The Soviets had performed for our time, from the end of
World War II, what Carthage provided for the Romans. After it disappeared,
there was only "bread and circuses," the worst kind of moral climate. The world
needed for its own good a "balance of power," a balance of "terror," as it came
to be called after the Soviets also acquired its own nuclear capacity. The most
sober discourse before the fall of the Wall had to do with the morality of
"mutually assured destruction." Such philosophical scruples almost seemed to
mandate capitulation rather than reasonable defense. Then suddenly, as
Solzhenitsyn said, the issue died.
But all through this early period of relief after the
collapse of the Wall we were blinded by our own theories. The geo-political
stage did not merely include the West and Communism. In spite of Tiananmen
Square, China did not collapse. The torch of ideological Utopia still burned
there, even though China, out of necessity, decided to imitate some aspects of
capitalism. It became, in fact, the chief source of labor and the workplace of
the world. The world was convinced that only one true super-power remained to
handle the lesser wars that inevitably arose among men with conflicting hearts.
Undermine this superpower, however, and the world order could radically be
changed. The shrewdest observers to learn this lesson of change were not the
Russians, the Europeans, or the Chinese.
Europe proved to be a non-factor in most of the crises
following the end of World War II. Its role in the fall of communism itself and
subsequent crises was that of a client state, often reluctant, largely a
spectator, not an actor. No one thought Europe had much to do with the collapse
of the Wall except perhaps as a refuge for those who could manage to escape
from it. It became a living example that there was another way possible.
Europe's recently forged "covenant" still lacks unity of
purpose and credible force. It has lost or denied most of its roots,
particularly the Christian ones, the ones that formed it in the first place.
Indeed, it has more often deliberately rejected them in the name of secularism.
Its present population is aging and dying. Traditional European citizenry are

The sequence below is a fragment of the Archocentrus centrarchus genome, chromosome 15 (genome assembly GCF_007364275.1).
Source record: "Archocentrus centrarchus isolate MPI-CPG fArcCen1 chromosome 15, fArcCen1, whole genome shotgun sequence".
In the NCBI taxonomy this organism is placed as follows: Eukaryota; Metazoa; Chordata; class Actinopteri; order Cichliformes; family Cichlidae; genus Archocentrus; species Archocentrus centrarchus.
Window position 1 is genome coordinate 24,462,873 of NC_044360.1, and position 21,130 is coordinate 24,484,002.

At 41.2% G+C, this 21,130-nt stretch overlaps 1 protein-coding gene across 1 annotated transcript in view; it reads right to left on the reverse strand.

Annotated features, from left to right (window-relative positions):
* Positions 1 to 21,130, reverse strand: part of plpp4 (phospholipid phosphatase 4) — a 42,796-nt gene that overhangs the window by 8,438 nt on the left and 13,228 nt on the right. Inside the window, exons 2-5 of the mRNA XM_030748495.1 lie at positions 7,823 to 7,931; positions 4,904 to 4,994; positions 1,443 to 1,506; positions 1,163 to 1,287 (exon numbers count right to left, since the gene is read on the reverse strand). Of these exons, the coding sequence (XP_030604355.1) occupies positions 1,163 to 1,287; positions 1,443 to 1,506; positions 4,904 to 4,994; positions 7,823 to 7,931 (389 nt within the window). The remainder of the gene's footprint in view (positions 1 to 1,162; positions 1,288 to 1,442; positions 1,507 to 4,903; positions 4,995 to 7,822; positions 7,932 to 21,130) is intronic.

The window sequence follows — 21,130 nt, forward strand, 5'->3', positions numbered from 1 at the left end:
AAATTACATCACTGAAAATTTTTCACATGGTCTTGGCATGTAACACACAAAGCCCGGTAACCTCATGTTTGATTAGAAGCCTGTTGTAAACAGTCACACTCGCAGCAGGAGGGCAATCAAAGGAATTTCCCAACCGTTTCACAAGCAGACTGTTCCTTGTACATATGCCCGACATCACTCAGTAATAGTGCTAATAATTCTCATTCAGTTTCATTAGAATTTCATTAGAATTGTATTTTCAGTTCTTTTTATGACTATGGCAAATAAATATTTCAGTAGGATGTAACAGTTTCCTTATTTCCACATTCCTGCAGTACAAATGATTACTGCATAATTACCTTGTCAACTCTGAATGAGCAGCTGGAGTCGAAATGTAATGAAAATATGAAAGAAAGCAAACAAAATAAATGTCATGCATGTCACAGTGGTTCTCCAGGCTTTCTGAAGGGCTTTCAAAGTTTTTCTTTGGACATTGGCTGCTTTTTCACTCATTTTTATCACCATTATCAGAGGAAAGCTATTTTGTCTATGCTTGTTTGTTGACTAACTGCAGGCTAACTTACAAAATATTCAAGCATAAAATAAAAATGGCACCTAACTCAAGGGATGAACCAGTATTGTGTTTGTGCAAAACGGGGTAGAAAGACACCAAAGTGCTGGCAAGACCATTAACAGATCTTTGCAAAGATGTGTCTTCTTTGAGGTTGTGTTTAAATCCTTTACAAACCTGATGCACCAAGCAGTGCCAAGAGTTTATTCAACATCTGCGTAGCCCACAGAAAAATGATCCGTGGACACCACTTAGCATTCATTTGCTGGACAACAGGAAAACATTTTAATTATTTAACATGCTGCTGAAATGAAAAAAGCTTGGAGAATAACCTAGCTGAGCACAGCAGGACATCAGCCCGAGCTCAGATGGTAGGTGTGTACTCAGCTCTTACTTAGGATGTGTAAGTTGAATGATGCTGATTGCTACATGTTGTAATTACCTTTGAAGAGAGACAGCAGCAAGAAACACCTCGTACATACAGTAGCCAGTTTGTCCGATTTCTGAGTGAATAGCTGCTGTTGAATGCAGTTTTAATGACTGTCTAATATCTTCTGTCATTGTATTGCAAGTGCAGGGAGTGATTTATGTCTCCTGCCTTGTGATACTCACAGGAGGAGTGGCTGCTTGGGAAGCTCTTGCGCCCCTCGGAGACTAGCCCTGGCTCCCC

being replaced by the next world-historic movement who bring their own law and
Before the actual fall of the Wall, the Soviet-Afghan War
(1979-89) was fought. More than any other event, this Afghan war not only
convinced many of the vincibility of the Soviet system, but portended an
unanticipated future. The battles of Tours and Vienna, which once saved the
Europe we know, suddenly were relevant again. It was here in the Afghan war
that a dormant but seething Islam realized it could defeat modern armies not
directly or head on but through the force of fanaticism and numbers. To confront
the Christian and heathen, Islam did not have to "modernize" itself, contrary
to what it thought during most of the modern era. In fact, modernization, as
the West understood it, would be an impediment. Such modernization was seen in
Islam as largely a sign of decadence. What counted was a new seizing of an
older faith, along with a philosophical voluntarism that made ethical standards
irrelevant in achieving its end. In his book on The Crusades, in the 1930s, Belloc wrote that if Islam ever
acquired the power again, it would do exactly as it did before. He seems
prophetic, in retrospect.
While historically most walls were designed to keep enemies
out, the Berlin Wall was designed to keep citizens in. There was to be no
voting with feet. Rather what "voting with feet" there was, the exodus out of
Marxist lands was put a stop to by the Wall with the fences and machine guns
that went along with it. For its own plausibility, the totalitarian government
allowed no escape. Once people realize they cannot flee, they have to "adjust"
to the system that encloses them, however dispiriting.
The computer was said to be one of the causes of the turmoil
within the Soviet system. With it, control of information from the outside
which contradicted the lies of the state and party became difficult. It
provided an ungovernable access to the outside world bypassing the Wall.
However, more sophisticated countries like China and the Muslim world have
largely managed to control this access or render it much less effective.
The world today is, more or less, divided into five parts.
The Western world includes Europe, Russia, Latin and North America. This area
composes about a fifth of the world's population. The Chinese and the Indian
worlds each comprise their own fifth. The Muslim world constitutes the next
fifth of world population. Africa and rest of the world make up the remaining
fifth, for a total population of around seven or eight billion. At the moment,
the most aggressive and assertive of these worlds is that of Islam. Islam has
world-historic ideas. Its theology requires the entire world eventually be
Muslim. All are destined to worship Allah in its way and no other. It sees the
West as decadent, unable to rouse itself beyond its own well-being, content